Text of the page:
6 steps to holding employees accountable


Ineffective communication is the root of all evil.

Recent research has shown that the average employee in a professional services firm wastes 40-minutes per day due to ineffective communication alone. In the average company with an average payroll this equates to approximately $5,220 per employee per year in lost productivity.

And, that is just wasted time due to ineffective communication.

If you add low trust, low morale work environments with low levels of employee engagement, and the lack of consistent communication around managing job performance and behaviors, that $5220 per employee per year in lost productivity and under-performance goes up three-fold.

There are a myriad of places that ineffective communication can be found – within teams, between employees and their supervisors, with vendors, subcontractors and clients, and between departments. Because there are virtually unlimited ways communication leads to low productivity and performance, companies struggle with getting a finger on exactly what to do and where to start.

Many professional services firms struggle with holding employees accountable. This issue is often grounded in deep cultural foundations over many years. This problem not only affects financial performance results, it often undermines the morale and productivity of top performers who resent getting treated the same as the least effective employees.

While facilitating a recent seminar on workplace communication, three of the 10 business CEOs I was working with admitted one of their biggest issues in their workplace revolved around performance management and providing employees proper and effective feedback. They struggled with holding employees accountable and the conversations around poor performance. Some even admitted having poor employees on their teams that were holding the company back causing issues with project quality and delivery.

When questioned further, we discovered the real issue was that they often didn’t feel comfortable providing feedback to employees about job performance because they were not confident they provided clear and definitive performance expectations for the employees’ role to begin with.

Because of this, they procrastinated on offering the feedback, and accepted and tolerated, the poor performance.

They were caught in the Poor Performance Perpetuation Spiral.

Many business leaders fall into the trap of being too vague and lacking specificity, when communicating performance expectations at the beginning of an employee’s working relationship, and on each project.

This leads, as it did with my seminar participants, to procrastination in addressing performance and behavior issues in a direct, candid manner. Even worse, when it is finally addressed, it is often done in a vague manner, reinforcing the lack of specificity around performance and behavior expectations, causing the Poor Performance Perpetuation Spiral to pick up speed.

To break this cycle here are six simple steps:

  1. Apply The Clean Slate Strategy – This is where the small business leader admits they got off on the wrong foot and apologizes to the employee. Then, both agree that the employment relationship gets a “do over” and starts from the beginning with new performance and behaviors expectations.
  2. Identify Clear Performance Expectations – Identify the specific, measurable results that the individual employee should be contributing from their role. This should be in the form of quantifiable goals that can be measured as well as observable behavior expectations that can be witnessed and experienced by those in the environment.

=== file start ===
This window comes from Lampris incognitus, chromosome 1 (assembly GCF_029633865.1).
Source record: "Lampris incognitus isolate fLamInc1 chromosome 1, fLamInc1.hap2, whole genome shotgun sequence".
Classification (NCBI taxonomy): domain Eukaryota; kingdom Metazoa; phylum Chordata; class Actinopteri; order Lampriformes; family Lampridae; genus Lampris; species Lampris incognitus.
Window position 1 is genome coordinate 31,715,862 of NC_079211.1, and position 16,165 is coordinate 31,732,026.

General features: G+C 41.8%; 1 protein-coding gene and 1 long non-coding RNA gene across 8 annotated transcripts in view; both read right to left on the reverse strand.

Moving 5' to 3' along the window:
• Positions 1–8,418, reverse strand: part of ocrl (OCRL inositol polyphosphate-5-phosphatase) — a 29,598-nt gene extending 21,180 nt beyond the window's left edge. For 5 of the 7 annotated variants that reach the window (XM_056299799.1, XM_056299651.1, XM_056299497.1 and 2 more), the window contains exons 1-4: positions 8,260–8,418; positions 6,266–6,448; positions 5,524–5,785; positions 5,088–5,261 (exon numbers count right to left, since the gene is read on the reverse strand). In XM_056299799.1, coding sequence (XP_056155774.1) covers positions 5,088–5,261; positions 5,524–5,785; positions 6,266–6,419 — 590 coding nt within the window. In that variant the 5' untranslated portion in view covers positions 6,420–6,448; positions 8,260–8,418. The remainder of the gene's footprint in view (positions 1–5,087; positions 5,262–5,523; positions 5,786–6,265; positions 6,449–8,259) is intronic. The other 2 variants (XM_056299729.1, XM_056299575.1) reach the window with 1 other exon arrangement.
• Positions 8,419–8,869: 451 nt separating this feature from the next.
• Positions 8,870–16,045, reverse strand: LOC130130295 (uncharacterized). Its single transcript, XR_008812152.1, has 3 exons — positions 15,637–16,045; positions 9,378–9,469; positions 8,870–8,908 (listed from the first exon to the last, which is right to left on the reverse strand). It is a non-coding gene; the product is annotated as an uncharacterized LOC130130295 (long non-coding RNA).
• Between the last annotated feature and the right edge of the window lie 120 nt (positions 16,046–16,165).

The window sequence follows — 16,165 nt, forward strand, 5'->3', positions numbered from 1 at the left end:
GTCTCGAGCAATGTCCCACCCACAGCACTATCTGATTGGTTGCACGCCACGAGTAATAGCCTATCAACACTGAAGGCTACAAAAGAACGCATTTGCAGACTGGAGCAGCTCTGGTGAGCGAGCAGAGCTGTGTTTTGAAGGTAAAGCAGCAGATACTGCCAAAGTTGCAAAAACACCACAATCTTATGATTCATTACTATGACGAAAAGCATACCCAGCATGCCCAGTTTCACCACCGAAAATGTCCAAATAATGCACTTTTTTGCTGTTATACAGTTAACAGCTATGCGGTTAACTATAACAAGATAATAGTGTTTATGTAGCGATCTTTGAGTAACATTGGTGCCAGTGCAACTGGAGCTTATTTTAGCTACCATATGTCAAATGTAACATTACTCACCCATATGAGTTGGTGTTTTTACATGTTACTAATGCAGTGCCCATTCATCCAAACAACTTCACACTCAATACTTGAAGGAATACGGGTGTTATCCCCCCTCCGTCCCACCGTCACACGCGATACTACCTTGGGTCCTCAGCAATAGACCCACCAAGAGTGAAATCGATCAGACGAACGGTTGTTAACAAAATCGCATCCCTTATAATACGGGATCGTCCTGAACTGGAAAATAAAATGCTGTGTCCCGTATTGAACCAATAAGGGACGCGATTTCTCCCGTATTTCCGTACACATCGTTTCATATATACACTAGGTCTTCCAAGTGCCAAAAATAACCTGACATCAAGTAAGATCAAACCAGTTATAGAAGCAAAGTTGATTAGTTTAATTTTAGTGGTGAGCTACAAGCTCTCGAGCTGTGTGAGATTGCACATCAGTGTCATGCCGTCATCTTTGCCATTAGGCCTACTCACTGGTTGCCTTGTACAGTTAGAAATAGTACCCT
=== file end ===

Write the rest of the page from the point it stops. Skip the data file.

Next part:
3. Have Regular Conversations – For new employees this should be weekly for the first 90-days to reinforce the performance and behavior components that are fulfilling the expectations and to quickly identify those that need adjustment, and bi-weekly thereafter (never less than monthly).
  4. Capture & Log Performance – Each person keeps notes about the conversations to use when the semi-annual or annual performance appraisal time comes, so there is a record of the conversations and the appraisal becomes simply a review.
  5. Provide “Feedforward” –Focus on the desirable behaviors that need to manifest moving forward. This provides a vision for performance and behaviors as they need to be and gives a framework for future expectations.
  6. Focus on Helping – A leader’s primary role is to provide the resources and support for his or her people to be most effective. The employee should also be made to feel comfortable giving feedback/feedforward to their boss. Encourage it and show you expect it each time by asking the question.

Don’t have time for all that you say? Following these six steps will simply replace all the time you are spending putting out fires and trying to prod your employees to perform and behave as you need.

How is your performance management process affecting your results?


About the Author: Skip Weisman, The Leadership & Workplace Communication Expert, works with small to medium sized professional service firms to transform workplace communication so that it direct impacts individual and organizational performance creating championship caliber companies that are more positive, more productive and even more profitable.
Skip is a former professional baseball executive, having served as CEO for five different teams over 16 years, and works with organizational leaders and their teams to implement strategies that create championship teams in athletics into business operations to create championship level results.Learn more, and download his latest white paper report, The Secret Ingredient to Improving Employee Performance at www.YourChampionshipCompany.com 


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